Opinion Column

Unplugging from the anti-social network 0

Rachel Healy

By Rachel Healy, 24 hours Vancouver

After two years of well-reported research by the Vancouver Foundation — which surveyed nearly 4,000 people from more than 80 ethnic groups — the findings that have been circulating that a third of us find it difficult to make friends in this city and a quarter of us are lonely comes as no surprise.

What seems to have irked the majority of us, however, is Vision Vancouver’s proposal on how to deal with the niggling problem — by creating a 16-member Engaged City Mayor’s Task Force that will spend taxpayers’ money to foster better relationships between … wait for it … taxpayers.

A campaign commitment made by Mayor Gregor Robertson and Co. in the 2011 civic election, the task force would be comprised of people with particular experience in citizen engagement and community building. The goal is to have it operational by December, and its work completed by June.

Coun. Andrea Reimer, who’s behind the project, notes the task force will build on existing studies and won’t carry substantial costs. Critics, meanwhile, seem unanimous, saying it sounds like “a way to have Vision indoctrinate and propagandize residents on the taxpayers’ dime.”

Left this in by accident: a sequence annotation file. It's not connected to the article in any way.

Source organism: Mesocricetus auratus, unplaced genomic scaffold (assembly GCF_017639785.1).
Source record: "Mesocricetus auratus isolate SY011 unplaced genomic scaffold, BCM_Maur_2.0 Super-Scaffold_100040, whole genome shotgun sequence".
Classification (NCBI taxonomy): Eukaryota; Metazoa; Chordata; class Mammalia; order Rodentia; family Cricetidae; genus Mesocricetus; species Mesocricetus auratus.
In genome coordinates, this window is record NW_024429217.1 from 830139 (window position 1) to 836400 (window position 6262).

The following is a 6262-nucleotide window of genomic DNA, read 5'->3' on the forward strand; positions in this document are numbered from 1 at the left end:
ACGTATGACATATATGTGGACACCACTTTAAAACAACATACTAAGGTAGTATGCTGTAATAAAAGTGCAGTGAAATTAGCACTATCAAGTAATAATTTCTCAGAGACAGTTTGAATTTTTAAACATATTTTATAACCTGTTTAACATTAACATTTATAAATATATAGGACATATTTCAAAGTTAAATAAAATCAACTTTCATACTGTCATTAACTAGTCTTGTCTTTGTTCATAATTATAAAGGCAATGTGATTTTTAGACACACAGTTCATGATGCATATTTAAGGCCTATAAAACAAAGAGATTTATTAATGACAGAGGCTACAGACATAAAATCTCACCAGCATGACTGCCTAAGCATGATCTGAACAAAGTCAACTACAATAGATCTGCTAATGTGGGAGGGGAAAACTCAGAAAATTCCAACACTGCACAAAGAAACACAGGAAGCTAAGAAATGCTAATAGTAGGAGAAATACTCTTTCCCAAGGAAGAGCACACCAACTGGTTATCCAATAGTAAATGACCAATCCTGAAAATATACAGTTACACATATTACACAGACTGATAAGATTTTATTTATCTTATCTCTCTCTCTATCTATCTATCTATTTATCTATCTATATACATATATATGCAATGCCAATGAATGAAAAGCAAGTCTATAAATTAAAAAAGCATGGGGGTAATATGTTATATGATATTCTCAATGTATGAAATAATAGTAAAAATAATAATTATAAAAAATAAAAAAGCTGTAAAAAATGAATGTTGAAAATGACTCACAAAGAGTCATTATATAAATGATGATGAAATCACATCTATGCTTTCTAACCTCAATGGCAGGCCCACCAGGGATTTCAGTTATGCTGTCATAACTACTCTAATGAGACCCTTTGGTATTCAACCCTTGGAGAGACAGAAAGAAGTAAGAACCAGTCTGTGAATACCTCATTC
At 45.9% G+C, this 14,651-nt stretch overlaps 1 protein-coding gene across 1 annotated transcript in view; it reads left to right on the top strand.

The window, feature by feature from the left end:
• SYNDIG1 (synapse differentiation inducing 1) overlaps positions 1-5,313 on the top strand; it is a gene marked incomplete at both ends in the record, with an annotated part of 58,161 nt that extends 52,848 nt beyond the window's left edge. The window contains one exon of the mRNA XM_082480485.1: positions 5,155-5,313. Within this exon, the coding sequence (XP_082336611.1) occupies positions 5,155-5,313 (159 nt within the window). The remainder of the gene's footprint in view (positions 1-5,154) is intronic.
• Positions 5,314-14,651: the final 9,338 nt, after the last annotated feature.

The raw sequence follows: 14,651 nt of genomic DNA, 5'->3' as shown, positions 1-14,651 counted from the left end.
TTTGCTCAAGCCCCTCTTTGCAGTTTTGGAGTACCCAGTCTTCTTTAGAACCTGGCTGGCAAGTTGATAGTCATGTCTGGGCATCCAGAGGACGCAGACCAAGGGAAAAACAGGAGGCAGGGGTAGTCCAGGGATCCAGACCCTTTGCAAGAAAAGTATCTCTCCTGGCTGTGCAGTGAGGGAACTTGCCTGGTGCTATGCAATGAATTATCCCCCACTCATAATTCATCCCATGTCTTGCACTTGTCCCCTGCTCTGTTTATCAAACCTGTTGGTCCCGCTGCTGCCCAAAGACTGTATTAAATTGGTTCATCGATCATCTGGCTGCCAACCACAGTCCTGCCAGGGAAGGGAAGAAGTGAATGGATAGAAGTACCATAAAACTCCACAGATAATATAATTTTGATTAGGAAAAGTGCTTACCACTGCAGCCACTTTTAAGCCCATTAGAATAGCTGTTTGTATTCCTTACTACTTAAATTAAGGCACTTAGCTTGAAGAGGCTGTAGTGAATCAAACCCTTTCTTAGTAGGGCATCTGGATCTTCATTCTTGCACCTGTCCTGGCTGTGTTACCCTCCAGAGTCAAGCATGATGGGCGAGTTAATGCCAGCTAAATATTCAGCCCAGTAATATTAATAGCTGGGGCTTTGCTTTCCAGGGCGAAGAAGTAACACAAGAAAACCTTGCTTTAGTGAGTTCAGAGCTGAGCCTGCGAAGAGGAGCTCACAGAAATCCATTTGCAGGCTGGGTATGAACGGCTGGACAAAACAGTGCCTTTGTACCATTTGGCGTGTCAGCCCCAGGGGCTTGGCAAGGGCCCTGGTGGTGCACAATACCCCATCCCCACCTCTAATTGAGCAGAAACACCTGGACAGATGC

Is this what it has come to, really?

We’re so busy wasting our lives away online — with one billion of us now on social media sites such as Facebook and an obscene two billion users expected by 2014 — that it seems we’ve forgotten what really matters.

Normal people are starting to complain about suffering from something called ‘Facebook fatigue,’ which seems at odds considering just five years ago hardly any of us knew about this thing called social networking. Instead, we actually got out and met each other. Talk about First World problems.

Do our lives feel enriched? Are we any happier – more connected? Apparently not.

One local man has taken a stand, with Coast Mountain driver Brian Revel last month launching his Say “Hi” on the bus campaign in Vancouver.

Oct. 19 marks his second Say “Hi” on the bus day, and all he wants us to do is unplug from the matrix and simply say “hello” on the bus. Easy enough, right?

Well, the group’s Facebook page has only 92 “Likes” of support so far, myself included, which shows how engaged we must really want to be.

Isn’t it time we take control, and today’s the day we look up and make a change all on our own?

 

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